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RMC remembers former cadets lost in Canadian military helicopter crash

RMC remembers former cadets lost in Canadian military helicopter crash
Four of the six Canadian Armed Forces members killed when a Canadian military helicopter crashed off the coast of Greece were graduates of the Royal Military College in Kingston, Ont. Now, the college and those who knew the former RMC cadets during their time in Kingston are mourning in the wake of at least one confirmed death.

Four of the six Canadian Armed Forces members killed when a Canadian military helicopter crashed off the coast of Greece were graduates of the Royal Military College in Kingston, Ont.

Now, the college and those who knew the former RMC cadets during their time in Kingston are mourning in the wake of at least one confirmed death.

READ MORE: 1 body recovered, 5 remain missing after Canadian military helicopter crash

Sub-Lt. Abbigail Cowbrough graduated from the college in computer science in 2018. She is the only one of the six members aboard the helicopter whose body had been found.

Capt. Brenden MacDonald graduated from RMC in 2007, with a general science degree.

Capt. Kevin Hagen graduated in 2011 with an aeronautical engineering degree and Capt. Maxime Miron-Morin graduated in 2013, also in aeronautical engineering.

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Sub-Lt. Matthew Pyke and Master Cpl. Matthew Cousins are also still missing.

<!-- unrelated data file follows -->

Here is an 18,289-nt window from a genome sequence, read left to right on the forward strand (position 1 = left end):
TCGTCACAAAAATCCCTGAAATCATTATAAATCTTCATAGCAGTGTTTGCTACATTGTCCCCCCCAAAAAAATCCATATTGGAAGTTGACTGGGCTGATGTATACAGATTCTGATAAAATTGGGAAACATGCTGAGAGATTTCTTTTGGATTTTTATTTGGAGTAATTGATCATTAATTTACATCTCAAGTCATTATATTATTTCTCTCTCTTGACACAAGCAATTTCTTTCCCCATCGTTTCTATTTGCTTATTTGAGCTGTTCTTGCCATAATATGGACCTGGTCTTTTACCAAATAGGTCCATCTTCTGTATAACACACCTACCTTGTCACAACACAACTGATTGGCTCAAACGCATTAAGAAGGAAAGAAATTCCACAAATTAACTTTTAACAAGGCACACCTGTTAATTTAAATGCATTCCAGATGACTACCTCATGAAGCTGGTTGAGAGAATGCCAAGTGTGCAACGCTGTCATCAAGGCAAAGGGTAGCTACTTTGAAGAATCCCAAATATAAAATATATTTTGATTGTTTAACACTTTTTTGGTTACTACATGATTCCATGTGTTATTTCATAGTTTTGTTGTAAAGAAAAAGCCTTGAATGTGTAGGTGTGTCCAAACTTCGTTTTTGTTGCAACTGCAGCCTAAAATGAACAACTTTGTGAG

On Thursday in a Facebook post, RMC’s Brigadier General and Commandant Sébastien Bouchard issued the following statement about the four former cadets that once studied in Kingston:

“They stood on our parade square and commissioned as officers in the Canadian Armed Forces. They marched with their classmates through the Memorial Arch, swords held high. Now, another name will join the names of our fallen who are immortalized on the Arch — forever honoured with those who gave their lives while serving Canada.”

One professor at the college, Michael Boire, remembers Cowbrough in particular from her time at the college.

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She is a… she was a fine example of what RMC produces,” Boire said. “A determined, no-nonsense young officer who wanted nothing more, when I knew her, then to get her education over with so she could go out and join the Navy, take her training and just do the business of being a naval officer.”

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Cowbrough was from Nova Scotia, but she spent part of her youth as a cadet with the Hastings and Prince Edward Regiment in Belleville, Ont., where she learned to play the bagpipes.

Boire remembers her as a strong student, an excellent highland dancer, a natural-born leader and overall someone with a level head.

“In fact, as I remember, she took more of the most-demanding courses in her program as opposed to taking lesser-demanding courses.”

READ MORE: Missing members aboard crashed Canadian military helicopter presumed dead: DND

Boire went on to explain how Canadian Armed Forces members are aware of the risks they will face at sea, in the air, and on the ground. With that in mind, Boire says the four former cadets acted professionally and did not disappoint.

“All four of the RMC cadets who perished were great examples of what we produce at the RMC,” Boire said.

“They were a credit to us all, and I wish they were here.”

Questions still remain as to what exactly caused the crash, and families are forced to mourn the loss of their loved ones with several unanswered questions.

As of Friday, the Canadian Armed Forces said they found additional remains during their search but have yet to identify the other five victims. They say they will be working to confirm details with the families over the next several days.

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— With files from Global News’ Alexandra Mazur, Graeme Benjamin and The Canadian Press